Matata comes to Kenya
Although Richard lives in England, we have have stayed in close touch, exchanged several visits and write from time to time about Kenya and our students. Troubled about the current crisis there, Richard has sent these thoughts for posting on The Red Electric.
“Hakuna Matata,” they used to say in Kenya: "There’s no problem here."
For decades it was true.
There could be genocide in Rwanda, chaos in Congo, civil war in Angola, mass starvation in Ethiopia, every form of corruption in Zimbabwe and so on throughout the continent of Africa. Yet somehow Kenya stayed sane — until now.
The madness has come to Kenya. Not only to Kenya but to Nyanza province. To Eldoret and Kisumu. Tomorrow, no doubt, to Kisii, Homa Bay and Migori. Those are places I have been — to shop, to visit, to make friends. Places in my life.
Suddenly it’s like standing on the deck of a storm-tossed ship. Your belly lurches and won’t leave you alone. Hundreds massacred in a church. Fighting on the streets. Houses torched. Buses ambushed. Thousands on the move.
The TV shows the familiar red murram roads, the corrugated iron roofs and whitewashed mud walls, the banana plantations, the distant misty hills, the overarching vastness of the blue sky. And the people, talking magnificent Luo English, explaining their bewilderment, their grief and their fury that their neighbors have turned upon them, used their pangas to slash throats instead of maize.
They are Luos, my people, the people I worked for and lived among, admittedly for a short time but they were the years that transported me from boy to man.
"Hakuna matata." No problem here. But we deceived ourselves.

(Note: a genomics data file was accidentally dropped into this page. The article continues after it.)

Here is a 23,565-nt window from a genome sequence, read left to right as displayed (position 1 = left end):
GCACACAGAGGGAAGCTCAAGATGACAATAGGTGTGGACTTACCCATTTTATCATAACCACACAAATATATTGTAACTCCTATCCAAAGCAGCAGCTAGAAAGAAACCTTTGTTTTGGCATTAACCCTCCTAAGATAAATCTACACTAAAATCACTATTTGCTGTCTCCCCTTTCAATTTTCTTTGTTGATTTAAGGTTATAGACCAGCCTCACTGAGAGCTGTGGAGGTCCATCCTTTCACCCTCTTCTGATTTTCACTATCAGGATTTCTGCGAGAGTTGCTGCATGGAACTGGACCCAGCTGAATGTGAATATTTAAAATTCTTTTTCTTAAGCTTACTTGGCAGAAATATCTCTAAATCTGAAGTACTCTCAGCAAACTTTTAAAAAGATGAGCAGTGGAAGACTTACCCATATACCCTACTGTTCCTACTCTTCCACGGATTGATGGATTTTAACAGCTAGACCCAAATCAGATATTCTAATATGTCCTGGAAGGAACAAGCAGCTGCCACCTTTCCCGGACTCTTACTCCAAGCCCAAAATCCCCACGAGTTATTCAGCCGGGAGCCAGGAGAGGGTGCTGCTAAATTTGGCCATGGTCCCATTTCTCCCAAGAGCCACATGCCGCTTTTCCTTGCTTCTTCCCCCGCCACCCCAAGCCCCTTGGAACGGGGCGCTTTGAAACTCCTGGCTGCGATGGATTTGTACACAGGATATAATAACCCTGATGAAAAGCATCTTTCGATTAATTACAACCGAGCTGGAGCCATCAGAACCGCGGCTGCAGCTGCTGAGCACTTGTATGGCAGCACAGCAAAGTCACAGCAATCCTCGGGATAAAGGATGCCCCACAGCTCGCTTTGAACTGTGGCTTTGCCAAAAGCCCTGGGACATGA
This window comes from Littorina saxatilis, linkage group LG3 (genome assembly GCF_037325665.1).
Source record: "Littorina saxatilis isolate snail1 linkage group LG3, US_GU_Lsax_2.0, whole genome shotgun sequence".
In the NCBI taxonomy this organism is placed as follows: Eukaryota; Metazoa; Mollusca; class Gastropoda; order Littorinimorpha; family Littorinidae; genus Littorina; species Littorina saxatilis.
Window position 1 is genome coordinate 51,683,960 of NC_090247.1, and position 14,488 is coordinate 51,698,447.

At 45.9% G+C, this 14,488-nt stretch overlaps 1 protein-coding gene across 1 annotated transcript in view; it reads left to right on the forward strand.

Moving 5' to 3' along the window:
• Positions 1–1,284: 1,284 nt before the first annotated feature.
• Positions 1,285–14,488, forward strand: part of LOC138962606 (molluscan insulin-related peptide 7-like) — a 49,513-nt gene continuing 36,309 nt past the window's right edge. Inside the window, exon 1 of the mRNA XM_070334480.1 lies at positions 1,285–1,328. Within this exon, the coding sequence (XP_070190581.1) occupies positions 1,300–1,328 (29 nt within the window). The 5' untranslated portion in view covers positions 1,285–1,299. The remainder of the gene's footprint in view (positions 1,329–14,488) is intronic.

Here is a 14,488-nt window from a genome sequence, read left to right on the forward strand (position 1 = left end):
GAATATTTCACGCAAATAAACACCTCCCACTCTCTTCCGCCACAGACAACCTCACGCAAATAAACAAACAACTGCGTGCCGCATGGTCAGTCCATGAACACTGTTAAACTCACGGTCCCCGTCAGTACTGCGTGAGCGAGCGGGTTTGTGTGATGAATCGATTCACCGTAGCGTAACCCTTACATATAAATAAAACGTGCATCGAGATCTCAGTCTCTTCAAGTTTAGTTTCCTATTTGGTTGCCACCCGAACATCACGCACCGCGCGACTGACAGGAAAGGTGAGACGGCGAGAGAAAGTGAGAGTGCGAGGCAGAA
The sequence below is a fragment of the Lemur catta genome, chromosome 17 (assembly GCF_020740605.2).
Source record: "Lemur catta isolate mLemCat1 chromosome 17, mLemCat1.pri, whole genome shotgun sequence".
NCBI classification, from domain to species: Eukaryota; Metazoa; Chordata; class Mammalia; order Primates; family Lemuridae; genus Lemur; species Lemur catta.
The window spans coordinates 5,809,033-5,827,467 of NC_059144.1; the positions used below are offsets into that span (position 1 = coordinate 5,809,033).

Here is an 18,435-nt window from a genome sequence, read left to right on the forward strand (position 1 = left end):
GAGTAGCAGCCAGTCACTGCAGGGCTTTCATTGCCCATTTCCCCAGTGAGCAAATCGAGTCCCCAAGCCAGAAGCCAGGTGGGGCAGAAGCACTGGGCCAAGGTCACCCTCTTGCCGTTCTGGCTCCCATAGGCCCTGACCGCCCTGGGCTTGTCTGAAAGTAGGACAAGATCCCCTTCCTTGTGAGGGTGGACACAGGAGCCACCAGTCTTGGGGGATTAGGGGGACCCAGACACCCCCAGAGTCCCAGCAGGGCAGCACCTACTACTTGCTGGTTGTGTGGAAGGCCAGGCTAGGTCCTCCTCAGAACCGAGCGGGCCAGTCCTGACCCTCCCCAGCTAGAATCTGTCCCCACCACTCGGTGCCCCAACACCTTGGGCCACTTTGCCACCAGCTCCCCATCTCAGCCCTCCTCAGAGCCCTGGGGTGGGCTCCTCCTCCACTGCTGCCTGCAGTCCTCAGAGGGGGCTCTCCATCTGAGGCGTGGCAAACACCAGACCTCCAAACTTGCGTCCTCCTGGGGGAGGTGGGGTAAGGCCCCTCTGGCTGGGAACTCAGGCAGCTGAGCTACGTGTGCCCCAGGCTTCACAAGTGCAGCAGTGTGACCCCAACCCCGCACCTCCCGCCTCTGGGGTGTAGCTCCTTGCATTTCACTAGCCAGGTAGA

There was always the potential for an explosion of violent tribal rivalry in Kenya, especially between the Kiyuyu and the Luo. It was alright when the Kikuyu were in control, but the potential for trouble always was that the Luo, the second biggest Kenyan tribe, had the knack of producing charismatic leaders, men capable of taking on the Kikuyu hierarchy.
In colonial times, Kenya spawned Mau Mau, the fiercest of all the independence movements that eventually turfed the Europeans out of Africa. The Mau Mau heartland was the so-called "White Highlands," the rich agricultural land of central Kenya, where the whites made themselves comfortable beyond the imagination of the folks back home in Britain, and from where they were eventually driven by pangas in the night. The Brits imprisoned the great African leader, Jomo Kenyatta, a Kikuyu, of course. The schisms of the independence movement came together in their demand for the release of "Mzee," the wise old man.
Among the leaders who set aside his personal ambitions in order to harangue the Brits was Oginga Odinga, a colorful, intelligent, principled African who was, everyone knew, presidential material through and through. A Luo. When the Brits admitted that their time was up and allowed the great “terrorist” Kenyatta his freedom to become the first president of independent Kenya, Odinga became his vice president. It was a great arrangement and saw the new state off to a flying start, with quality men of integrity in charge. In the Cabinet was another top quality man, another Luo, Tom Mboya. Tom came to Rapogi one day and I well remember the sense of being in the presence of a powerful figure.
Shortly after I left Kenya he was assassinated. Around that time Kenyatta and Odinga fell out. The potential for massive trouble rumbled in Kenya, but the line held. Odinga’s demanded a two-party democracy. Indeed, he formed a second party, but it was soon banned.
The funny thing was that when Kenyatta moved on he was replaced not by a Kiyuyu but by Daniel arap Moi, a member of a minority tribe. That worked, in part, because the Kikuyu were not threatened by so small a tribe. The third presidency, that of Kibaki, brought control back to the Kikuyu. In December he had to face up to elections. It would have been fine, I’m sure, if his opponent had been another minor tribesman, but he wasn’t. He was no less that Oginga Odinga’s own son, Raili. The only way to have saved Kenya from its current bloodshed would have been for Kibaki to have shown his Luo rival the same respect as had existed in the days of Kenyatta and the elder Odinga.
I’m feel helpless as I watch the news. The scene has switched from the deserts of Sudan and the baffling vastness of the Congo to my own Kenya, and the only thing I know is that from now on there will be plenty — plenty "matata."